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Character Head: The Yawner Franz Xaver Messerschmidt


Franz Xaver Messerschmidt Wiesensteig, 1736 – Pozsony [Bratislava], 1783

Culture Austrian
Date 1771–1783
Object type sculpture
Medium, technique tin

42 × 21.5 × 26 cm

Inventory number 53.655
Collection Sculpture
On view Museum of Fine Arts, Second Floor, European Sculpture 1350-1800, Gallery 3

The upward path of Messerschmidt’s career was brought to a halt by a mysterious illness. He was tipped to be professor of sculpture in the Academy of Arts in Vienna, and was a favourite sculptor in the imperial court, when he was suddenly pensioned off on account of his mental illness. Upset, he took leave of Vienna for good and settled in Pozsony. It was here that most of his Character heads were made, a unique series of about fifty busts.
Much head-scratching has gone on over the interpretation of the busts, which after the sculptor’s death were displayed as a raree-show in the Prater in Vienna. Initially they were associated with the artist’s presumed schizophrenia, and in a Freudian vein they were seen as a reflection of the subconscious. Others suggested that the heads were inspired by the peculiar methods of the doctor Franz Anton Mesmer, a close friend of the artist’s, which are held to be the forerunner of psychotherapy. Mesmer believed the root of psychological and even indirectly physical diseases was the disorder of the magnetic field of the nervous system. During the sessions Messerschmidt would have seen such extreme emotions on the patients’ faces. It is true, however, that in Messerschmidt’s time the representation of human emotions was a central issue of art. As a teacher at the academy he certainly knew contemporary studies of expressions, thus in spite of their traditional titles the heads explore various, sometimes extreme grimaces rather than human characters.

Miriam Szőcs

Catalogue entry

Franz Xaver Messerschmidt was born in Wiesensteig, Bavaria, and started his career as a sculptor in the workshops of his uncles, Johann Baptist and Philipp Jakob Straub, before enrolling at the Viennese Academy of Arts. Here, the young Messerschmidt received commissions from the imperial family already in 1760. His rise in prominence came to a sudden end with his illness: his appointment as the professor of sculpture at the Academy of Arts was denied on the grounds of mental illness in 1774, and he was forced to retire at the age of thirty-eight. In 1777, the deeply offended artist moved to Pozsony (today Bratislava, Slovakia) where he settled for the rest of his life. Here he created most of the pieces from his famous series called Character Heads that is unique in the history of sculpture. The heads were made variously from alabaster and a tin-lead alloy. Fifty-four pieces have survived; the Museum of Fine Arts holds three from these. Since the rediscovery of Messerschmidt’s works at the beginning of the twentieth century, there have been several attempts to interpret the faces frozen in a strange grimace that were not created on commission. Influenced by Freud’s psychoanalytic theories, Ernst Kris connected the heads to the alleged schizophrenia of the artist, and interpreted the works as a reflection of his subconscious. Many art historians considered the Character Heads to be influenced by the physiognomical theories of Johann Caspar Lavater, according to which one’s facial features reflect their personality. Michael Krapf suggested that the artist’s friendship with Franz Anton Mesmer might have exerted further influences on the heads, especially Mesmer’s peculiar therapies. Mesmer, who earned his diploma at the Medical Faculty in Vienna, maintained that the illnesses of the mind, and indirectly of the body, were caused by the dysfunctions of the magnetism of the nervous system. During the treatment applied by Mesmer, who is regarded as the founder of psychotherapy, extreme emotions appeared on the face of the patients, and these experiences might have informed Messerschmidt’s Character Heads. At the same time, one has to bear in mind that the depiction of emotions was a central topic of eighteenth-century art. As a teacher at the Academy, Messerschmidt had to be aware of the treatises on physiognomy, and this central topic of academic teaching must have influenced his busts of extreme grimaces and emotions. In June 1781, the German writer Friedrich Nicolai visited Messerschmidt. Nicolai must have seen The Yawner in person since he described the bust in a later account of his journey. Two years after Messerschmidt’s death, the German yearbook of Bratislava, the Musen-Almanach, published a short commemorative poem on the sculptor, mentioning the Character Heads, and The Yawner. Miriam Szőcs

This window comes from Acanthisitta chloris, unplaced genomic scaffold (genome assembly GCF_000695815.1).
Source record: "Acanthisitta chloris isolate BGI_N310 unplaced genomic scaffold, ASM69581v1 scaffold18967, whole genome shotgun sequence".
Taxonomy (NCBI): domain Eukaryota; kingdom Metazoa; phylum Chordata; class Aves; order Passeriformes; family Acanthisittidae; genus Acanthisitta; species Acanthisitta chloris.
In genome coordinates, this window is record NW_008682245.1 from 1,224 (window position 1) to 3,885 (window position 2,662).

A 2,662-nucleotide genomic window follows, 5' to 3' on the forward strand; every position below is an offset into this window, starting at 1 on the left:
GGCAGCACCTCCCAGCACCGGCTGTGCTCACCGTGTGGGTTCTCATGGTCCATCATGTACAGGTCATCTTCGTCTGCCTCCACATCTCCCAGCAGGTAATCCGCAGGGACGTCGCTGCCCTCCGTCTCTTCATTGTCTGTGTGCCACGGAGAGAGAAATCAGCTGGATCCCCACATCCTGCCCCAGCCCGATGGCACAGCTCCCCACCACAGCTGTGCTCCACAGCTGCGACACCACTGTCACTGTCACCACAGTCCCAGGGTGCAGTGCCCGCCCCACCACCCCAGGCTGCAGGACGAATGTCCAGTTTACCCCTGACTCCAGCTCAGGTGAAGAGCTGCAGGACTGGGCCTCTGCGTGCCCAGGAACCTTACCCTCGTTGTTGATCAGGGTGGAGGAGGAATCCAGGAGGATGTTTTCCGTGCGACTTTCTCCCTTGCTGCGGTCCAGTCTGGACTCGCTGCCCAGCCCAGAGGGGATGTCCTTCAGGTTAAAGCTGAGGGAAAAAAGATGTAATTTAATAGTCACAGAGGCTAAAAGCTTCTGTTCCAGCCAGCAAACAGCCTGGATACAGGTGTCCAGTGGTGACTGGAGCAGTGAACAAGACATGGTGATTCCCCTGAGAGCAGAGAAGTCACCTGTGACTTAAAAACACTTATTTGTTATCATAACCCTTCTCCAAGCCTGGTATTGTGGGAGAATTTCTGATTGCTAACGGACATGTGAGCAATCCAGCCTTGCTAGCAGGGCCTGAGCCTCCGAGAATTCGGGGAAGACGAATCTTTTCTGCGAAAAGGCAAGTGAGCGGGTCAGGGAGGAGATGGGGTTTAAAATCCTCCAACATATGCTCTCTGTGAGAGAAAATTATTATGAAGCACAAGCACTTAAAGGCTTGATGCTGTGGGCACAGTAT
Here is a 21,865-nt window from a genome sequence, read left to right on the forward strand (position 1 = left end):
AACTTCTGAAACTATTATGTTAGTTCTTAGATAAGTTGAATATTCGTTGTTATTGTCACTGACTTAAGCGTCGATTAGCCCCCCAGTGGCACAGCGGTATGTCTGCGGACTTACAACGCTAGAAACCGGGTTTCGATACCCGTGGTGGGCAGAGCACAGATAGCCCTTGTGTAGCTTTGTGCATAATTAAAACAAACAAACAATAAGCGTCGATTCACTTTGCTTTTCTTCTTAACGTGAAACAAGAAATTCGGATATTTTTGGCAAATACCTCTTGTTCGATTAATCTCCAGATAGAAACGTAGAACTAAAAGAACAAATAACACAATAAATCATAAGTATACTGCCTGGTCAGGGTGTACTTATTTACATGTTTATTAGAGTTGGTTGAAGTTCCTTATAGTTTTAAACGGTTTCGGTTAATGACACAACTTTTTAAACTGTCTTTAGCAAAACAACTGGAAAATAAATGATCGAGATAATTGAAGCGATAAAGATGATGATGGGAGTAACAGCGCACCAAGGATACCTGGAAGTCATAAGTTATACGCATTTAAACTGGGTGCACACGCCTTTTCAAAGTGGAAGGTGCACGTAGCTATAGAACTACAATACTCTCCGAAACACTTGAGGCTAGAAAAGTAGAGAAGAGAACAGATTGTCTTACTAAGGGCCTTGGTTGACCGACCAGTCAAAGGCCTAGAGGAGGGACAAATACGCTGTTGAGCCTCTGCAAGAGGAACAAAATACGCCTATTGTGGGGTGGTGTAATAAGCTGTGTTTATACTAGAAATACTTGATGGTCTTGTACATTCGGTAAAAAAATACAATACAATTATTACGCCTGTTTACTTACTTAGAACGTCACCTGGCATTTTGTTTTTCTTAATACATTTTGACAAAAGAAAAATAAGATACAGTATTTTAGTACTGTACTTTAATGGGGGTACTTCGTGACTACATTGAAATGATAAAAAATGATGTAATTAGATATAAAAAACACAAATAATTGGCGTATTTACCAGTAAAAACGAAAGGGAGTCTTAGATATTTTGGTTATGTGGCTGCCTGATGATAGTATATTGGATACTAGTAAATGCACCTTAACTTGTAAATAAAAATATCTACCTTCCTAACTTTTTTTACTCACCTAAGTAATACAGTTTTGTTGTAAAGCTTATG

Balogh, Jolán, Katalog der ausländischen Bildwerke des Museums der bildenden Künste in Budapest, IV – XVIII. Jahrhundert: 1. Textband Bd. 1, Akadémiai Kiadó, Budapest, 1975, p. 256., no. 390.

This record is subject to revision due to ongoing research.

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